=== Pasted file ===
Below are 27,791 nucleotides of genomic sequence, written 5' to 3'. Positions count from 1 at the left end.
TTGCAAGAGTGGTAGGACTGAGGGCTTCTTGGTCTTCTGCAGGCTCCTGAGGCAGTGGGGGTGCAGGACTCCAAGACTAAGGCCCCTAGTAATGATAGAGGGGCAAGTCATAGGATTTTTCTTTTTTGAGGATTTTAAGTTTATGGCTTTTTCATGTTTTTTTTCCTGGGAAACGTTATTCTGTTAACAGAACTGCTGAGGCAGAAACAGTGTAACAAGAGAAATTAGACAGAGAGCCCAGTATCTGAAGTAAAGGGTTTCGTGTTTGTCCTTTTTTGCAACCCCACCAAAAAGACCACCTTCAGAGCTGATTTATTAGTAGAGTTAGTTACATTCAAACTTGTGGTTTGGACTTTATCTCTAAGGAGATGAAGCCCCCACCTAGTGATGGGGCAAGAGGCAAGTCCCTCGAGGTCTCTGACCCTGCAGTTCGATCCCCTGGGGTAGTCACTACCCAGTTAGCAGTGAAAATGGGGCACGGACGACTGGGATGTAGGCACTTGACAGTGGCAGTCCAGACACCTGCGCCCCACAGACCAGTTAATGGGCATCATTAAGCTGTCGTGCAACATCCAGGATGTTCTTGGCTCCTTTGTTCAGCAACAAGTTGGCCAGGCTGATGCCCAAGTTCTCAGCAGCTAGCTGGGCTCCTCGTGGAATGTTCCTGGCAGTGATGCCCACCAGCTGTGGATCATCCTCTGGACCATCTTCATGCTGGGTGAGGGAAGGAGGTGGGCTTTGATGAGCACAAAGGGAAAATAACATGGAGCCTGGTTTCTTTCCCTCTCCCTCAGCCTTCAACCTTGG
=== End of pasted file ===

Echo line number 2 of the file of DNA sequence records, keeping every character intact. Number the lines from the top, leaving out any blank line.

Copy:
TTGCAAGAGTGGTAGGACTGAGGGCTTCTTGGTCTTCTGCAGGCTCCTGAGGCAGTGGGGGTGCAGGACTCCAAGACTAAGGCCCCTAGTAATGATAGAGGGGCAAGTCATAGGATTTTTCTTTTTTGAGGATTTTAAGTTTATGGCTTTTTCATGTTTTTTTTCCTGGGAAACGTTATTCTGTTAACAGAACTGCTGAGGCAGAAACAGTGTAACAAGAGAAATTAGACAGAGAGCCCAGTATCTGAAGTAAAGGGTTTCGTGTTTGTCCTTTTTTGCAACCCCACCAAAAAGACCACCTTCAGAGCTGATTTATTAGTAGAGTTAGTTACATTCAAACTTGTGGTTTGGACTTTATCTCTAAGGAGATGAAGCCCCCACCTAGTGATGGGGCAAGAGGCAAGTCCCTCGAGGTCTCTGACCCTGCAGTTCGATCCCCTGGGGTAGTCACTACCCAGTTAGCAGTGAAAATGGGGCACGGACGACTGGGATGTAGGCACTTGACAGTGGCAGTCCAGACACCTGCGCCCCACAGACCAGTTAATGGGCATCATTAAGCTGTCGTGCAACATCCAGGATGTTCTTGGCTCCTTTGTTCAGCAACAAGTTGGCCAGGCTGATGCCCAAGTTCTCAGCAGCTAGCTGGGCTCCTCGTGGAATGTTCCTGGCAGTGATGCCCACCAGCTGTGGATCATCCTCTGGACCATCTTCATGCTGGGTGAGGGAAGGAGGTGGGCTTTGATGAGCACAAAGGGAAAATAACATGGAGCCTGGTTTCTTTCCCTCTCCCTCAGCCTTCAACCTTGG